Yosuke, a typical slacker kid dozing his way through school, showing nothing in the way of ambition as he quietly mulls over the death of a close friend the year before. He is clever enough...
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Yosuke, a typical slacker kid dozing his way through school, showing nothing in the way of ambition as he quietly mulls over the death of a close friend the year before. He is clever enough and full of smart comments but just doesn't seem to see the point of much in life. That changes when he meets Eri by chance, late one night. She is a beautiful young girl, herself nursing a tragic loss, and for Yosuke it is love at first sight. So what to do when a giant falls from the sky, determined to do battle with Eri (the young girl armed with a brace of hidden knives, as this is obviously a regular occurrence)? Yosuke finds his purpose-he must help the girl he loves, never mind the fact that she is far stronger and better equipped for this battle than he.Written by
Todd Brown for Fantasia Film Festival
Performed by 10-FEET
Words and Music by TAKUMA
Arrangement by 10-FEET See more »
Fun Movie That Deserves an Audience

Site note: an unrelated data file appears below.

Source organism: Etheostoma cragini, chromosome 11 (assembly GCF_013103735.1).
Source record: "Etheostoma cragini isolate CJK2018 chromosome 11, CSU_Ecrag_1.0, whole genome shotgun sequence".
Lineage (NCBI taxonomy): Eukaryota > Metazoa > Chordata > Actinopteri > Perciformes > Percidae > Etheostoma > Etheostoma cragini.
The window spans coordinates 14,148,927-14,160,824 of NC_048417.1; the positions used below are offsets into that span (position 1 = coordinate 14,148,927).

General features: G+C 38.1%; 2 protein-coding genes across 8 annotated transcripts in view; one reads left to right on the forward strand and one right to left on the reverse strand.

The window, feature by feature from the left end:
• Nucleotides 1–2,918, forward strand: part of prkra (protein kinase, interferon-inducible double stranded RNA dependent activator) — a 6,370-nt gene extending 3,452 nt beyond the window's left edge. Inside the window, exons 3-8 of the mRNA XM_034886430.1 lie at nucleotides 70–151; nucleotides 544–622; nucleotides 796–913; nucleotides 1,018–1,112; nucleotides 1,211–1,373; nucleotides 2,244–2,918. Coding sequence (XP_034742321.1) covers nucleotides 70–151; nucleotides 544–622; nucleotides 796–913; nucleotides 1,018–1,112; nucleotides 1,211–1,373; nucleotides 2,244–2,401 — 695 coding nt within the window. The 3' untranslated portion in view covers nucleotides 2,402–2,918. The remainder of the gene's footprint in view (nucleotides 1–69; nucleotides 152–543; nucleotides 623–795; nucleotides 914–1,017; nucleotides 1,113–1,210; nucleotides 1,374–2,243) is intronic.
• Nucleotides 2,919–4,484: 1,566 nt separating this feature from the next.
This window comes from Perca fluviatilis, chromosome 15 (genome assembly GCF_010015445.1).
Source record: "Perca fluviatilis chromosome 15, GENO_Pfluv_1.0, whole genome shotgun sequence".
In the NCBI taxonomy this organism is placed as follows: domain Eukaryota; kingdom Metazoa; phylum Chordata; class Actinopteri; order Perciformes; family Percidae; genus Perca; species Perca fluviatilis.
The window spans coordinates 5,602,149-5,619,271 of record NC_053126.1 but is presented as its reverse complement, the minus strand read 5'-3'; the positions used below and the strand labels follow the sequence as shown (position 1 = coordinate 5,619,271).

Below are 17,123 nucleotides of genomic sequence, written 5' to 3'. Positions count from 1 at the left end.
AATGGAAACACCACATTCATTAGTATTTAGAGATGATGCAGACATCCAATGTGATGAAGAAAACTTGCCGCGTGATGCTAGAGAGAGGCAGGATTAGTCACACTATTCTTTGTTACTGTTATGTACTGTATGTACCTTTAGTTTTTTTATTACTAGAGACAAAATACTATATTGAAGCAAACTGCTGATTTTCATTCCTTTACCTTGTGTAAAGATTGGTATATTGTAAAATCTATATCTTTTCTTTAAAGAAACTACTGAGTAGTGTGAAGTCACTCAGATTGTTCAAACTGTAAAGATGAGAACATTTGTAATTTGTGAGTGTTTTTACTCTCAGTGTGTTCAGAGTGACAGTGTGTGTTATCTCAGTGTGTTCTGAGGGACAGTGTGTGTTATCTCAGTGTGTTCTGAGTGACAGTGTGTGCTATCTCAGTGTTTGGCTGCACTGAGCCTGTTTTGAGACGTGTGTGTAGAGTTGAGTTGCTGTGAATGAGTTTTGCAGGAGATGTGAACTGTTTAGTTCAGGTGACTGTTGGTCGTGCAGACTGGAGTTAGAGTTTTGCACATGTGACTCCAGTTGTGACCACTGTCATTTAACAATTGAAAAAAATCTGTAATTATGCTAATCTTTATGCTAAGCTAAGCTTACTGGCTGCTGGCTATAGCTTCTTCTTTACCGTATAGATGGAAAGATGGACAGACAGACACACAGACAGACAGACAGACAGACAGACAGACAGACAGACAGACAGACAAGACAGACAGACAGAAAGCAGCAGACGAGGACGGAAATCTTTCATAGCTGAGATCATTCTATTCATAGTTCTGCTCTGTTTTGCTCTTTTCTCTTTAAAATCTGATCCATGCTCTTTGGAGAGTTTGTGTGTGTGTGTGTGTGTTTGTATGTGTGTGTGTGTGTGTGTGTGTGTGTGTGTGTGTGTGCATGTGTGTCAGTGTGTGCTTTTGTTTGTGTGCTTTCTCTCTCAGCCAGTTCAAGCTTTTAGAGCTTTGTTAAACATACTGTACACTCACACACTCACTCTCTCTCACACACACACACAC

The first movie commentary I did was for Yasujirō Ozu's Tokyo Story, a slow, plodding serious art house film that explores generational relationships in 1950's era Japan. Negative Happy Chainsaw Edge is about as far from that as it gets. It's all about fun, and coming up with three reasons for it is exceptionally easy. For starters, it's called Negative Happy Chainsaw Edge. I mean, how cool is that? Moreover, it features an attractive school girl/warrior who throws daggers from a garter belt holster and fights a villain who is heralded by the snow, descends from the moon, and sports a chainsaw as his weapon of choice. Still, as cool as all that sounds, I wouldn't be surprised if this movie fell flat on it's face at the box office, as I would imagine it might have a hard time finding its audience. Those judging from the title and the front cover and who are looking for something like Tokyo Gore Police are bound to be disappointed. The film is neither gory nor particularly scary. In fact, it winds up being rather charming. Ian Jane in a review on rockshockpop describes the film as "a bizarre amalgamation of different genres with an emphasis on action and, oddly enough, romantic comedy." And that's a pretty good description. The characters are likable, and the film deals effectively with themes of loss and survivor guilt through the interactions of characters and through liberal doses of magical realism. I wouldn't go so far as to elevate it to cult classic status. The film does have its flaws. Wire-fu has certainly been done better, and I found the intrusion of what can only be described as a music video into the middle of the movie a little distracting. Nevertheless, overall it kept me entertained and wanting to see how everything was going to turn out in the end. Todd Rigney said of it in his review at beyondhollywood that "emo horror nerds and their Asian girlfriends are going to love it." I hope so. It's a fun movie that deserves to find an audience somewhere.
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